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2014 Gifford Lecture Series: University of Edinburgh

What is Caesar’s? Adjudicating Faith in Modern Constitutional Democracies to be held on Monday 19 May 2014. [More…]

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  Authors

Paul Tillich

1866 - 1965

Professor of Philosophical Theology, Union Theological Seminary, New York

Lectures

Biography

Paul Tillich was born 20 August 1886 in Starzeddel, then a province of Brandenberg, Germany (now part of Poland). His family moved to Berlin in 1900 when his father was called to a position as a Lutheran pastor. After graduating from the Friedrich Wilhelm Gymnasium in 1904, Tillich attended the universities of Berlin, Tübingen and Breslau. He graduated in 1911 from the University of Breslau with a doctoral degree in philosophy.
In 1912 Tillich was ordained as a minister in the Lutheran Church. For the next two decades he lectured on philosophy and theology at many universities, including Berlin, Dresden and Frankfurt. He also spent four years serving as a military chaplain during World War I. His philosophical and theological views developed as he gained exposure to varied academic environments, from the neo-orthodoxy of Karl Barth to the existentialism of Heidegger. His liberalism and opposition to the Nazi movement led to his dismissal in 1933. Fortunately, Reinhold Niebuhr, whom he had met in Germany, offered him a position at the Union Theological Seminary in New York. Tillich became a U.S. citizen in 1940, then took up a position at Harvard in 1954, followed by one at the University of Chicago in 1962, where he was to remain until the end of his life.
Though in many ways unorthodox and reformist, Tillich was undoubtedly a Christian theologian. His concern was to develop a satisfying Christian theology in the context of an acceptable philosophy. Heidegger’s influence can be seen in Tillich’s existential starting-point in his ontology of beings and being itself. He uses the existentialist motif of ‘nothingness’ in his characterisation of the experience of beings as confronting the nonbeing inherent in our finitude. He opposed himself to any understanding of God that might give the impression of deity as a being among others; God in Tillich’s view had to be understood as ‘the ground of being’ or, to use a not-unfamiliar expression, being itself. The manner in which he spoke of God, with such remarks as, ‘God does not exist. . . . He is being itself beyond essence and existence’, led to some accusations of atheism and pantheism.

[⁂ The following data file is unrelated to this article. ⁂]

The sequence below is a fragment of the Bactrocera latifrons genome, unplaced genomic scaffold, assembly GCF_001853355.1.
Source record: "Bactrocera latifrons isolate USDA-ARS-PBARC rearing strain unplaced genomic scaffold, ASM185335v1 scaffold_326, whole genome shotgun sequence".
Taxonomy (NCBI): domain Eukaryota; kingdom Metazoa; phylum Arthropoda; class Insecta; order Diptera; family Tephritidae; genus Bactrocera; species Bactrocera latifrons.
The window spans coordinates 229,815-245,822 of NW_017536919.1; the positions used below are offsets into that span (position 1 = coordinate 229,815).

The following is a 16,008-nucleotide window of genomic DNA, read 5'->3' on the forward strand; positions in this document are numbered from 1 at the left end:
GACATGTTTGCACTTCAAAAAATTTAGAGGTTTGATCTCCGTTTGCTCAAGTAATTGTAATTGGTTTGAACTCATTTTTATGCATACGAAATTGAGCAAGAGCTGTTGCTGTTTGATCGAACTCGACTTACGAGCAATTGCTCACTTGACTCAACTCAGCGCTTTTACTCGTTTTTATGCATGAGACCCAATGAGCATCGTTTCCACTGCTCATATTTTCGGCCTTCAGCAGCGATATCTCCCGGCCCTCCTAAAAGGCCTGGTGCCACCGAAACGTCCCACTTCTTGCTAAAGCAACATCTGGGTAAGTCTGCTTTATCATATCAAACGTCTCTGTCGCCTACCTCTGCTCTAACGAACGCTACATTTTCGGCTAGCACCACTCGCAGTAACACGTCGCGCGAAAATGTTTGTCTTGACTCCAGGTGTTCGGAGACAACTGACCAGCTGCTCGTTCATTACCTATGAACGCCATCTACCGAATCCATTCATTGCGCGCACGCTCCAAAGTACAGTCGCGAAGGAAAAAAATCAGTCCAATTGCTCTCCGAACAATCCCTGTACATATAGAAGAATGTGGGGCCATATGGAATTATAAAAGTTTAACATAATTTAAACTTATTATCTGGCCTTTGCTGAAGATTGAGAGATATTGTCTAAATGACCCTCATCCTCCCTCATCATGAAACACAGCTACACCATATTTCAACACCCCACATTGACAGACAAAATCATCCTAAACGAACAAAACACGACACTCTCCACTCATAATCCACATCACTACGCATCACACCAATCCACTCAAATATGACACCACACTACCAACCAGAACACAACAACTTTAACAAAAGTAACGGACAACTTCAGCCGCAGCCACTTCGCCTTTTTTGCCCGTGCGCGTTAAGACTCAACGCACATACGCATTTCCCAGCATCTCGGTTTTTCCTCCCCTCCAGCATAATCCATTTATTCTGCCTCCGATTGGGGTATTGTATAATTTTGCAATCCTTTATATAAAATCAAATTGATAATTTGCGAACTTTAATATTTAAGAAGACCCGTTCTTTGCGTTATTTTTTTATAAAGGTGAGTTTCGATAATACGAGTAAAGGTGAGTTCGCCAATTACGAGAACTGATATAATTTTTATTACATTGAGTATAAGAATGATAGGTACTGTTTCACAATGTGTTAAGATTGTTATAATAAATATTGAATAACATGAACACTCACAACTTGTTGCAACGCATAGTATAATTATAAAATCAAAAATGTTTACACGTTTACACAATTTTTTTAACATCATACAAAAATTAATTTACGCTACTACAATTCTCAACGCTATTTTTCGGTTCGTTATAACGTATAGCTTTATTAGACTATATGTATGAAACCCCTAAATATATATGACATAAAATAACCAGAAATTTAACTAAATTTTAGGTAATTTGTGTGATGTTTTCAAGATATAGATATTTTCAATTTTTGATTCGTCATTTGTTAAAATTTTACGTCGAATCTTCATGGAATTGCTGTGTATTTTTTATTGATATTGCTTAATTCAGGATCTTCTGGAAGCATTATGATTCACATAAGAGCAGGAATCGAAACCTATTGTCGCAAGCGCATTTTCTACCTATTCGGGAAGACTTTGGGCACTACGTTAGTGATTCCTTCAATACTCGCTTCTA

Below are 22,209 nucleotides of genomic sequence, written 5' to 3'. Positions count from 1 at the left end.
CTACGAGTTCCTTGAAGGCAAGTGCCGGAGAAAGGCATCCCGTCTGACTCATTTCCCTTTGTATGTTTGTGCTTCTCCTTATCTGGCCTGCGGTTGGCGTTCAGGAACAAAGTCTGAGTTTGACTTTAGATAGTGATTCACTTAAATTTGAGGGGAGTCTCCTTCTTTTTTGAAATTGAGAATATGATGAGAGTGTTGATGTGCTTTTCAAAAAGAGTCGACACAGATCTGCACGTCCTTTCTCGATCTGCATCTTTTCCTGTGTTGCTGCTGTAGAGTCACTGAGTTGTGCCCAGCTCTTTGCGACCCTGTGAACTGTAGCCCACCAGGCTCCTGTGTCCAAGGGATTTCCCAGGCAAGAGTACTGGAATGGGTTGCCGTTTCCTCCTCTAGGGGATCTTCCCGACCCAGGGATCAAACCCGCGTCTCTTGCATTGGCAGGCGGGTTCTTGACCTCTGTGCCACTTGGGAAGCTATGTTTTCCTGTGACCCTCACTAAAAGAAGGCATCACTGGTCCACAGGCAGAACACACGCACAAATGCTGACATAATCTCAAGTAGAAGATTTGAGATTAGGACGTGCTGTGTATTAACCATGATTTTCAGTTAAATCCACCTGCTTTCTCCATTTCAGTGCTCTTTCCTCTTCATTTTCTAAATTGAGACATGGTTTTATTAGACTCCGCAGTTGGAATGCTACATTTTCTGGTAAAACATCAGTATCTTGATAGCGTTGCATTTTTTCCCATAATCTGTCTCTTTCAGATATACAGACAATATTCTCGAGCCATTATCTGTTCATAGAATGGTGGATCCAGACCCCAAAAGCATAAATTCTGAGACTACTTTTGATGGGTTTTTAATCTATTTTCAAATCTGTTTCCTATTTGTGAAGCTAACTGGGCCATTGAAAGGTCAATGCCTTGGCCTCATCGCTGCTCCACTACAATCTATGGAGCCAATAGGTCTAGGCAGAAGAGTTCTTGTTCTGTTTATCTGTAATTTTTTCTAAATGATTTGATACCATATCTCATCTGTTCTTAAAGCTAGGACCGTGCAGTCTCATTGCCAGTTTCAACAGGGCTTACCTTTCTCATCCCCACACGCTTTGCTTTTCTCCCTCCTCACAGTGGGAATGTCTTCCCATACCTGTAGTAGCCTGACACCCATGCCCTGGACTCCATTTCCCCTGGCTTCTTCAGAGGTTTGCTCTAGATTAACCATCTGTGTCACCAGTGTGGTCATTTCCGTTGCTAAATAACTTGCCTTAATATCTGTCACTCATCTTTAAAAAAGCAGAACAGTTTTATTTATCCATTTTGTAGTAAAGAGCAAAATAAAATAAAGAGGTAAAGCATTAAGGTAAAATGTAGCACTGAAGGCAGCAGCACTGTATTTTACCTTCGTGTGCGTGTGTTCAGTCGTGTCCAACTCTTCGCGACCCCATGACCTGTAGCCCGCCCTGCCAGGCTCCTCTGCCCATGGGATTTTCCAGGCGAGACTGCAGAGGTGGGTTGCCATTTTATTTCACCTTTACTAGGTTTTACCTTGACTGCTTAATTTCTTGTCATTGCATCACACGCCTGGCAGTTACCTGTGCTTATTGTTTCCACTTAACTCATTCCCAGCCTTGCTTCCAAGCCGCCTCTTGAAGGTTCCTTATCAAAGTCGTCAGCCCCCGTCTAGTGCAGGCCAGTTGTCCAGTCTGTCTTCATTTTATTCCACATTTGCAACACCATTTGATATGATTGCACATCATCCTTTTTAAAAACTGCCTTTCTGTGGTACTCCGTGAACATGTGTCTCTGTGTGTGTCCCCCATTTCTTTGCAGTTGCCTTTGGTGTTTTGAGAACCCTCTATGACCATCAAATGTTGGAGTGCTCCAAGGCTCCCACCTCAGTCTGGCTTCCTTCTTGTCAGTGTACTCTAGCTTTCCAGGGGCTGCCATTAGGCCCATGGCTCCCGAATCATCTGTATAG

Tillich’s best-known work is his three-volume Systematic Theology (1951, 1957, and 1963), which was based on his Gifford Lectures. His work clearly has an apologetic approach. He characterised theology as ‘the methodical interpretation of the contents of the Christian faith’. That is, the Christian faith had to be interpreted and could only be interpreted by reason. Following Aquinas, Tillich sought to show how revelation could be reconciled with reason, since in the end there could be no insurmountable conflict between the two. His understanding of religion emphasised the importance of symbolism, and he held that reason played the role of interpreting revelation through ‘true’ symbols. ‘True’ symbols were for Tillich an expression of the infinite through the finite. The implications for his Christology were certainly unorthodox, significantly in his view that Christ could not be identified with God in any literal sense, but rather a symbolic revelation from God of what humanity ought to be. Tillich’s work also attracted interest and exerted influence beyond theological readership, most notably in his work on existentialism as expressed in The Courage to Be, published in 1952.
Tillich died in Chicago in 1965. A park was named after him in New Harmony, Indiana, where his ashes were interred.
Works by Paul Tillich include The Protestant Era (1948), Systematic Theology, 3 vols. (1951, 1957, 1963), The Courage to Be (1952), and The Dynamics of Faith (1957).
Sam Addison
University of Aberdeen
Templeton Press